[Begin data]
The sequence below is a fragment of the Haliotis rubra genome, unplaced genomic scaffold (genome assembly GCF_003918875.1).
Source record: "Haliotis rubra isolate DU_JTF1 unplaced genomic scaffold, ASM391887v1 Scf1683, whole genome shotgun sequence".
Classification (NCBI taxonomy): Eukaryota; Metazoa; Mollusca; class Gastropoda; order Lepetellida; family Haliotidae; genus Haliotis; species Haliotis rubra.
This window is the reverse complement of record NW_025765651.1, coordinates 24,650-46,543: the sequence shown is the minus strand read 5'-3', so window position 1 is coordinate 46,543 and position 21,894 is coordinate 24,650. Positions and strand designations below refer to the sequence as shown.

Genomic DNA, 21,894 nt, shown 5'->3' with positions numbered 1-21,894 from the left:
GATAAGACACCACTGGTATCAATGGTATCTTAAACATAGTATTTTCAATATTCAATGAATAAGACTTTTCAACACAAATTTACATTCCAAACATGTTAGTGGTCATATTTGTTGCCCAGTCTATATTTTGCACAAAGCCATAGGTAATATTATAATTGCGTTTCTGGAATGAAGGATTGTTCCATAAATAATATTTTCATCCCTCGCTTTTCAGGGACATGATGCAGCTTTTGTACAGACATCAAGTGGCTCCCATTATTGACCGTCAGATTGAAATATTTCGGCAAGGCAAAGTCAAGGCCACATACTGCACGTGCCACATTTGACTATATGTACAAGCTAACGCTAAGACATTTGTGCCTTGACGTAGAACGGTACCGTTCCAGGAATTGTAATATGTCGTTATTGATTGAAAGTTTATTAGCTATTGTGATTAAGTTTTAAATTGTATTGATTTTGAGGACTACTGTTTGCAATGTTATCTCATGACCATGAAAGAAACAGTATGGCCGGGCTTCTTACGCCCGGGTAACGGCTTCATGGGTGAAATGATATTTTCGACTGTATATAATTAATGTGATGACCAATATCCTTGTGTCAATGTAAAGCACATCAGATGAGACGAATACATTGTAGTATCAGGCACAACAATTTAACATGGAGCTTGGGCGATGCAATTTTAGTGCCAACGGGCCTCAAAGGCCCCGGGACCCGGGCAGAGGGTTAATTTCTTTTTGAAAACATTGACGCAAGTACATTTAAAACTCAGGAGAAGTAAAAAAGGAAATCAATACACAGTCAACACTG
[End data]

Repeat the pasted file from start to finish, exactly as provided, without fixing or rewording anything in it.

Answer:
The sequence below is a fragment of the Haliotis rubra genome, unplaced genomic scaffold (genome assembly GCF_003918875.1).
Source record: "Haliotis rubra isolate DU_JTF1 unplaced genomic scaffold, ASM391887v1 Scf1683, whole genome shotgun sequence".
Classification (NCBI taxonomy): Eukaryota; Metazoa; Mollusca; class Gastropoda; order Lepetellida; family Haliotidae; genus Haliotis; species Haliotis rubra.
This window is the reverse complement of record NW_025765651.1, coordinates 24,650-46,543: the sequence shown is the minus strand read 5'-3', so window position 1 is coordinate 46,543 and position 21,894 is coordinate 24,650. Positions and strand designations below refer to the sequence as shown.

Genomic DNA, 21,894 nt, shown 5'->3' with positions numbered 1-21,894 from the left:
GATAAGACACCACTGGTATCAATGGTATCTTAAACATAGTATTTTCAATATTCAATGAATAAGACTTTTCAACACAAATTTACATTCCAAACATGTTAGTGGTCATATTTGTTGCCCAGTCTATATTTTGCACAAAGCCATAGGTAATATTATAATTGCGTTTCTGGAATGAAGGATTGTTCCATAAATAATATTTTCATCCCTCGCTTTTCAGGGACATGATGCAGCTTTTGTACAGACATCAAGTGGCTCCCATTATTGACCGTCAGATTGAAATATTTCGGCAAGGCAAAGTCAAGGCCACATACTGCACGTGCCACATTTGACTATATGTACAAGCTAACGCTAAGACATTTGTGCCTTGACGTAGAACGGTACCGTTCCAGGAATTGTAATATGTCGTTATTGATTGAAAGTTTATTAGCTATTGTGATTAAGTTTTAAATTGTATTGATTTTGAGGACTACTGTTTGCAATGTTATCTCATGACCATGAAAGAAACAGTATGGCCGGGCTTCTTACGCCCGGGTAACGGCTTCATGGGTGAAATGATATTTTCGACTGTATATAATTAATGTGATGACCAATATCCTTGTGTCAATGTAAAGCACATCAGATGAGACGAATACATTGTAGTATCAGGCACAACAATTTAACATGGAGCTTGGGCGATGCAATTTTAGTGCCAACGGGCCTCAAAGGCCCCGGGACCCGGGCAGAGGGTTAATTTCTTTTTGAAAACATTGACGCAAGTACATTTAAAACTCAGGAGAAGTAAAAAAGGAAATCAATACACAGTCAACACTG